• \$\begingroup\$ I'm a musician, but having a hard time picturing your two scenarios. Would you attempt a schematic, please? If you provide a hand drawn schematic, I will even put it into LTspice for you to make it look good. \$\endgroup\$ Commented Apr 8 at 13:30

1 Answer 1

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If I go with the monolithic approach, will I run into issues with noise? (be it GSM RF, other RF, ground loop hum, 60hz, or crosstalk from the other signals being switched in the same chassis) Keep in mind all inputs are line level, with the exception of two inputs which are passive guitar pickup level.

You will always run into noise because every electrical device with resistance or semiconductor creates noise. The question is: is the noise of the part acceptable for my application.

The second thing is shielding, you need to be able to shield the device and return any electric fields (RF or 60Hz from AC mains) back to the source, a good ground is usually the best way to do this.

Do I need to shield the chassis? I was considering 3d printing the chassis to make it easy to design and assemble, but of course plastic won't work for a faraday cage. Can I line with foil?

Probably yes. Shielding is costly, but if the application demands it then design it in. It won't matter much if the cables you are using are not shielded, because the RF will be able to get in through the cables. If you are concerned with low level signals (like your guitar signals) it would be wise to shield them. You can only shield electric fields, magnetic fields can only be attenuated but usually you don't need to worry about them unless you have a close source because they fade fast (with the distance cubed, electric fields are with the distance squared). If you have amplifiers in your box, it would be wise to use shielding and filtering on the front end.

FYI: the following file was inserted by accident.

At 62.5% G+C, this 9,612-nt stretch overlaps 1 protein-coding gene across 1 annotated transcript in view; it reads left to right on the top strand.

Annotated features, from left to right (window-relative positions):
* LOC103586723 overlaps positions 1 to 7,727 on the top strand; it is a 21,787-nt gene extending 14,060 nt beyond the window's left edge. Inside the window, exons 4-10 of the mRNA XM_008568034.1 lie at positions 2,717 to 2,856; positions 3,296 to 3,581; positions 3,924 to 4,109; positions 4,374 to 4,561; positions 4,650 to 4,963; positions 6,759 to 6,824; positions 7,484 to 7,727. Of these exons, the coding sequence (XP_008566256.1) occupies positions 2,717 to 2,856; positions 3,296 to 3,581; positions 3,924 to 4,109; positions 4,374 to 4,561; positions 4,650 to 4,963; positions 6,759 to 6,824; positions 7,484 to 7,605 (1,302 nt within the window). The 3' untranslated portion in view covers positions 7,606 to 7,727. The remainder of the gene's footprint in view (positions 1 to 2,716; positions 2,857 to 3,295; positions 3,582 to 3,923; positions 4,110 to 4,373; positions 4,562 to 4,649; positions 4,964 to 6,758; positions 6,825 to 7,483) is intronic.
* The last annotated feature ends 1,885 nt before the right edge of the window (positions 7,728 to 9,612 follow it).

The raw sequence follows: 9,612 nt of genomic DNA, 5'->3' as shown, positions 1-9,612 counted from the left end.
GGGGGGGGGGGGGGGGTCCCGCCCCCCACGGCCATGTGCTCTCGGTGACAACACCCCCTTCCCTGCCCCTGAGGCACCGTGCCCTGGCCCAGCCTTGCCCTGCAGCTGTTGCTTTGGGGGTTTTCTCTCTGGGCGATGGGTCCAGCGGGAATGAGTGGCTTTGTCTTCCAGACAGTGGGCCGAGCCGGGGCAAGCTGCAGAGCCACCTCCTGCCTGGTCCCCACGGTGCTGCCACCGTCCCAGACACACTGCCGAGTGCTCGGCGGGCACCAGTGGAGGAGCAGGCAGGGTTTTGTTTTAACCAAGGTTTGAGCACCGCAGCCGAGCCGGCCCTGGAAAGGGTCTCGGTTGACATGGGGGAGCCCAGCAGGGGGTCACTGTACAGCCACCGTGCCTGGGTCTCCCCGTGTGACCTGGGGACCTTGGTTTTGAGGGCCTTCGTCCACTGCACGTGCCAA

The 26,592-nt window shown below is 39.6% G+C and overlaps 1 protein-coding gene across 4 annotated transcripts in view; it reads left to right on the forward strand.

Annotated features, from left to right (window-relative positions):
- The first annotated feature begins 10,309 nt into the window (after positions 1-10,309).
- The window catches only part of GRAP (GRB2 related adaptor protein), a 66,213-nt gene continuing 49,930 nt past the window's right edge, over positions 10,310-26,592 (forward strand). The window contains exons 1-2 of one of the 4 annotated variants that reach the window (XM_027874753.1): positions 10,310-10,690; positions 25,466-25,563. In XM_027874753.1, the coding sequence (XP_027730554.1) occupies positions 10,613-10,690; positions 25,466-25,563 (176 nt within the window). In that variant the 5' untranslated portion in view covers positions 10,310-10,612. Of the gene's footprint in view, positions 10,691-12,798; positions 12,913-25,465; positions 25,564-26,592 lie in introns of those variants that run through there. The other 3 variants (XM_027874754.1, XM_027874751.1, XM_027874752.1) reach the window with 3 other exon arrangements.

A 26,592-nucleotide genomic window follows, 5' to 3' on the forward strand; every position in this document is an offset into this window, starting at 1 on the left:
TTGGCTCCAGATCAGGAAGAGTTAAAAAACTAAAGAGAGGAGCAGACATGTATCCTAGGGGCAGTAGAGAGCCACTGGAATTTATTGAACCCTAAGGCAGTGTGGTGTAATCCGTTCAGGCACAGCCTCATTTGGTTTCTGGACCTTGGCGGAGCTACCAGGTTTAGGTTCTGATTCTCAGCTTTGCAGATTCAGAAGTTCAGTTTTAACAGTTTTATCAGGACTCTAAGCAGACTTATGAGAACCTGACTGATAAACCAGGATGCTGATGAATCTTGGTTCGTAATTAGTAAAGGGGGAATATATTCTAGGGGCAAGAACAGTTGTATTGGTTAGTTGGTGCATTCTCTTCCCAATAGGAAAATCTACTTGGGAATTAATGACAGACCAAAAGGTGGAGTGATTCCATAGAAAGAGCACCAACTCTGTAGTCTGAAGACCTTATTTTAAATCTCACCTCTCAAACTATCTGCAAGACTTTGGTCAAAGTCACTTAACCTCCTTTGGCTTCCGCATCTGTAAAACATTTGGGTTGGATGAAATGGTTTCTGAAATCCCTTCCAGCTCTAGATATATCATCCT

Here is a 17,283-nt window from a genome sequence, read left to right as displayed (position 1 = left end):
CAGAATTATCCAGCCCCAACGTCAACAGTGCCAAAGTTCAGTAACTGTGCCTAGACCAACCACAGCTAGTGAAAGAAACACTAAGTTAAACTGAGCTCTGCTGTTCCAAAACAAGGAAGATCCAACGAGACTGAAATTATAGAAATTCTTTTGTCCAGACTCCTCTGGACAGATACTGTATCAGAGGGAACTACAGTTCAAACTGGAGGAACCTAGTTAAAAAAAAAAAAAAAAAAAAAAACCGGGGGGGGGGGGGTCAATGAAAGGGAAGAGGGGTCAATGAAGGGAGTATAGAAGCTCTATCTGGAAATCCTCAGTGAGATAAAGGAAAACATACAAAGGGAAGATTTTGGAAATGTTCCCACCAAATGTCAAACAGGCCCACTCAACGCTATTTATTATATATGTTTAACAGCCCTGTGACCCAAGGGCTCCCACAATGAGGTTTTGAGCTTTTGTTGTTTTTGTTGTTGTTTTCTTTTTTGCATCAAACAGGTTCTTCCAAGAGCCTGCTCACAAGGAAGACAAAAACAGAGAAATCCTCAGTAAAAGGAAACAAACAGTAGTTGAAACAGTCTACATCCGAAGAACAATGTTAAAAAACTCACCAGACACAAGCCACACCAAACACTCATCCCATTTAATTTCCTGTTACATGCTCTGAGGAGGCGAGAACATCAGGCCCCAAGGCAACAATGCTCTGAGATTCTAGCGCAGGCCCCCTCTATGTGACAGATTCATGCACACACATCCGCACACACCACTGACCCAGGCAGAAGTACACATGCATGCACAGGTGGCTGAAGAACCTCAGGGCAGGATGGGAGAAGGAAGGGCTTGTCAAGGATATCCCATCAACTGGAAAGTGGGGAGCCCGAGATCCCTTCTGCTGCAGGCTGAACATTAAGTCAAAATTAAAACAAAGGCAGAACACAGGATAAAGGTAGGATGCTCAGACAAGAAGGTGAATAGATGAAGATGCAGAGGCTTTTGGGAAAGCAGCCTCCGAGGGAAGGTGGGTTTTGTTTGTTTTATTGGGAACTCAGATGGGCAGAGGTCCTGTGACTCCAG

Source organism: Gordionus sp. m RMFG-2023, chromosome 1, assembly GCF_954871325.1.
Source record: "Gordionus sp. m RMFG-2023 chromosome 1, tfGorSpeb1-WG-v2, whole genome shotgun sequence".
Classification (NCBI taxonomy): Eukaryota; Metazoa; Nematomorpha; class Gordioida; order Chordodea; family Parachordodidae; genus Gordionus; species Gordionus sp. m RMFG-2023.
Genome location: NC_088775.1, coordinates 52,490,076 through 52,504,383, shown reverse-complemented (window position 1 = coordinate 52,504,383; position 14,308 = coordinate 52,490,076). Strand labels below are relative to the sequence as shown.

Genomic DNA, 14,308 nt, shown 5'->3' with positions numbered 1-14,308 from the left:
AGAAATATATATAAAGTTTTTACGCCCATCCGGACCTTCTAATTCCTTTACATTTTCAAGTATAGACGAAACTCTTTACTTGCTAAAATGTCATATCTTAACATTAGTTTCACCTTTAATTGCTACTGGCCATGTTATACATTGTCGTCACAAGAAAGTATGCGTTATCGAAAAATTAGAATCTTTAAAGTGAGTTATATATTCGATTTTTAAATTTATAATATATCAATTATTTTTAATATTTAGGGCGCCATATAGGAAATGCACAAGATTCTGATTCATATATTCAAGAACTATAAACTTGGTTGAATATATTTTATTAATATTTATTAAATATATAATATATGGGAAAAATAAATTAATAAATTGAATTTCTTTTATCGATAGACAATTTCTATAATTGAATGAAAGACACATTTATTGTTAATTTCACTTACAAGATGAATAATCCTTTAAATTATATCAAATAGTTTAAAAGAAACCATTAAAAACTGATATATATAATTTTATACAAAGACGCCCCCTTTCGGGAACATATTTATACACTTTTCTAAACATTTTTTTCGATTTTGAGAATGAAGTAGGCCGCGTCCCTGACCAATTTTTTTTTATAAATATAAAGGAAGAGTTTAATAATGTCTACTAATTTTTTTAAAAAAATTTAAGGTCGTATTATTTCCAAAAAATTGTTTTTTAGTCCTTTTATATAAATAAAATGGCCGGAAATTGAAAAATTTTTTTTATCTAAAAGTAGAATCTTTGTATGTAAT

MIDI is a digital signal and is less susceptible to noise (you have to have a large signal to change the voltage from high to low).

You will want to distance the digital MIDI signals and analog audio signals to avoid cross-talk.

Assume I go with the monolithic design, let's say I 3d print the chassis and then line it with foil, or I just use a metal chassis. Do the grounds of the jacks have to be disconnected from the chassis?

With a good shielding design usually you have a chassis shield (the box) and a signal/PCB shield. Usually these are connected at one point, but not always. EMC design is an art and there are no hard and fast rules. Experimentation is usually the best way to determine what is best.

I know when building guitar amps, you sometimes want the jacks isolated from the chassis. If so, which jacks should be disconnected from the chassis and why?

Do any of the audio signal wires I run need to be shielded? If so, how do I connect the shields? To chassis ground or audio ground?

If the jacks are carrying the ground signal, and tied to the case, if there is any current on the chassis that wants to go down the cable it will do so and cause noise. With analog signals it's usually best to not tie the signal or reference ground of the signal to the chassis ground. If you have a shield, tie that to the chassis ground.

Is there a way to securely attach wires to screw terminals with no chance of them coming loose? This might sound like an unlikely issue, but it's actually a serious concern. I built a guitar amp that worked great until all the nuts vibrated loose from vibration and caused failure. (I built it before I knew what nyloc nuts were) I was considering desoldering the screw terminals from the relay board and soldering to the board directly, but if there is another technique I would love to know about it.

Yes, use a washer and a lock washer beneath the nut and tighten it until the lock washer engages and has some compression on it.